Lifestyle tips to improve immunity
Our amazing immune system has evolved over millions of years to protect the body from the daily attacks from bacteria, viruses, fungi and parasites. A healthy immune system also detects and kills the estimated 3000 mutated cells which make it past the DNA repair mechanisms each day – meaning it also protects us from cancer.
Problems with the immune system can stem from the system itself being deficient, in which case there is an increased risk of infection and cancer, or due to the system being overactive, whereby an exaggerated immune response results in an over-reaction to innocuous allergens such as dust, pollen or some foods, leading to asthma, eczema or food allergies. An overactive immune system, in the long-term, can lead to a state of chronic inflammation which leads to an increased risk of oxidative stress and chronic degenerative disorders such as dementia, high BP, Dupuytren’s and arthritis.
Factors which can damage the immune system
Factors which can enhance the immune system
Ageing and chronic inflammation: While elderly individuals are by no means immunodeficient, they often do not respond as efficiently to new or previously encountered antigens. This is why the elderly have increased vulnerability to pneumonia, urinary tract infections, influenza and shingles. Although we cannot turn back time, we can influence the rate and consequences of ageing. In fact, a recent study showed that individuals who lead a healthy active lifestyle have a younger and more efficient immune system with lower levels of chronic inflammation.
Smoking and pro-inflammatory chemicals: As well as promoting chronic inflammation, toxins in smoke and food can also damage innate protective mechanisms such as the cilia hairs within the lining of the airways responsible for moving mucous (containing viruses) out of the body. Smoking also causes irritation and thinning of the tissues lining the nose and throat, making it easier for viruses to penetrate the cells (tips to quit smoking).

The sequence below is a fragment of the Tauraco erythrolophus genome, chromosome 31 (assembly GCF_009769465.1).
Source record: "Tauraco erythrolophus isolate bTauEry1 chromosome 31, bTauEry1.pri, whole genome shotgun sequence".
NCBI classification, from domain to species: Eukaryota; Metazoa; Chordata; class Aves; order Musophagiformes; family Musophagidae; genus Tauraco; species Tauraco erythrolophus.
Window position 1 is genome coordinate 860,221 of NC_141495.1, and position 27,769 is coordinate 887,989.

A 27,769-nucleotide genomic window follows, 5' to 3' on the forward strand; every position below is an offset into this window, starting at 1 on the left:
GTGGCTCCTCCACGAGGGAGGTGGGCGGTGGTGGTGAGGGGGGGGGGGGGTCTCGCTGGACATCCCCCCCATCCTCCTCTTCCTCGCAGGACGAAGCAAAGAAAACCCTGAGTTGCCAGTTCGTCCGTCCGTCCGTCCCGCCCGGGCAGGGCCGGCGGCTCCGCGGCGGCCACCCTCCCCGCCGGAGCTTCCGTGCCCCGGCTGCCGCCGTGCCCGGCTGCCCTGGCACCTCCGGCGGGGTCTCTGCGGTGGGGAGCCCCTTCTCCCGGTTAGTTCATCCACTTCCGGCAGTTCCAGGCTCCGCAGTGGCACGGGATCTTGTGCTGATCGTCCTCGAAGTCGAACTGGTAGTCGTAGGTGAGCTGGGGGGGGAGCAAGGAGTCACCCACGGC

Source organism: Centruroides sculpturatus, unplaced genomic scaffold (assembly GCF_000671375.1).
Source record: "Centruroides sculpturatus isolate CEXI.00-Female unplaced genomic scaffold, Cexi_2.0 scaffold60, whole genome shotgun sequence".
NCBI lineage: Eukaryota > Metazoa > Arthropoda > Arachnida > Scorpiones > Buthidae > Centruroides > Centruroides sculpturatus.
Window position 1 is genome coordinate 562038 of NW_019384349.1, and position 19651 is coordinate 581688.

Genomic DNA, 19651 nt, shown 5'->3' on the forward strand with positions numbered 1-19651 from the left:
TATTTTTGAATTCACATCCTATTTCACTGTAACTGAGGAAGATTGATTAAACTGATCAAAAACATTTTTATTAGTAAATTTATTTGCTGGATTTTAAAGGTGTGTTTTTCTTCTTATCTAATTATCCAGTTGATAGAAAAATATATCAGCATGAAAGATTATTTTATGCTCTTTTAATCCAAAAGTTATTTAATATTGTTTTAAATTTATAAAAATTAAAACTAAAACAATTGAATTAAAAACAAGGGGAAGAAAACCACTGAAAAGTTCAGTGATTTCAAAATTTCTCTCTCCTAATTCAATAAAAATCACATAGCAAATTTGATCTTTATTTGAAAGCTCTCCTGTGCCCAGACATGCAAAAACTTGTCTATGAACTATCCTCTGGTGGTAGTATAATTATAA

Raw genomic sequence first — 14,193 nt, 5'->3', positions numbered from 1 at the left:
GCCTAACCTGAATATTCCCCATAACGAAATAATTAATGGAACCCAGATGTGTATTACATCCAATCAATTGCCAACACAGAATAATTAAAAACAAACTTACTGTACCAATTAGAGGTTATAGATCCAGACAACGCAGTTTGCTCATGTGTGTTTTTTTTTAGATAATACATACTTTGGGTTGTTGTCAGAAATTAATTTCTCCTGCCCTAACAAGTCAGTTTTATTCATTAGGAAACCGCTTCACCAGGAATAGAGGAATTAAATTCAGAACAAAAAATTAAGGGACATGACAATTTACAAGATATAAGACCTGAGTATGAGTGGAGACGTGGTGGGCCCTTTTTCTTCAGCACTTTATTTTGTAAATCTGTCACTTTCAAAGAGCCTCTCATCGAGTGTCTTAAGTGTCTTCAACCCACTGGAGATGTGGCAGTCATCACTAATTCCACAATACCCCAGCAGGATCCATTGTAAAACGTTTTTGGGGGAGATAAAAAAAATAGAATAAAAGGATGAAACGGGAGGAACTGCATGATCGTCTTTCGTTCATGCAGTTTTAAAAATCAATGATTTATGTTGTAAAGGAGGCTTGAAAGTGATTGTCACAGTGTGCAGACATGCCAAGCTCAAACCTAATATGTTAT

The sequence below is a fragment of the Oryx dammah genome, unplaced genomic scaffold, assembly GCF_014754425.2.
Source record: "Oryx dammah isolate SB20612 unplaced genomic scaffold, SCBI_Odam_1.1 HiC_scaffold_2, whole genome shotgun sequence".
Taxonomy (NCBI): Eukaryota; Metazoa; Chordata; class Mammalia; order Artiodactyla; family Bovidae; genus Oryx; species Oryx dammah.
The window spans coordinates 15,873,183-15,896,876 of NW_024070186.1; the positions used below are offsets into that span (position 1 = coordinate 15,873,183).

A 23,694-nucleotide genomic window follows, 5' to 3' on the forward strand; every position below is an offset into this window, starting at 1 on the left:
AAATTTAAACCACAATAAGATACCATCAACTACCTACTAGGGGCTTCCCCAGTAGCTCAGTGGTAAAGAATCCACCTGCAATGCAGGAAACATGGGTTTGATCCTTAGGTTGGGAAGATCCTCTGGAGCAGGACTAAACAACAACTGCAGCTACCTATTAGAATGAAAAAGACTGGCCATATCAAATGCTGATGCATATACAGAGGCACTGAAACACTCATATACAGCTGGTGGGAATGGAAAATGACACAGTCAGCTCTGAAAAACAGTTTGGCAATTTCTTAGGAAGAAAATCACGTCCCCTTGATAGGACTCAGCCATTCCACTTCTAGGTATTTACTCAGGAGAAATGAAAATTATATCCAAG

Obesity: Being significantly overweight inevitably leads to a state of chronic inflammation. Obesity leads to trauma to cells(which are more fragile), suboptimal gut health, an increased risk of urinary tract infections, fungus growth within the skin folds, and an even greater risk of psychological disturbances, all of which can affect inflammatory regulation (tips to lose weight effectively).
Micronutrient imbalances: Poor dietary choices can contribute to imbalances in essential minerals and vitamins. Deficiencies or excesses in essential micronutrients can cause sub-acute illness which reduce the immune system’s functioning and lead to high levels of inflammation. Try to diversify your diet with foods rich in minerals and vitamins or even consider micro-nutrient testing.
Polyphenols, phytochemicals and immunity: Polyphenols found in vegetables, fruit, legumes, nuts, herbs and spices have multiple health benefits. In terms of the immune system, they help regulate NF-kappa B signalling, which is responsible for immune regulations. Many polyphenols also act as prebiotics, helping feed healthy bacteria. Having a vegetable and ginger juice each day is one way to boost polyphenol intake, but a good supplement will also help (read more about the benefits of polyphenols).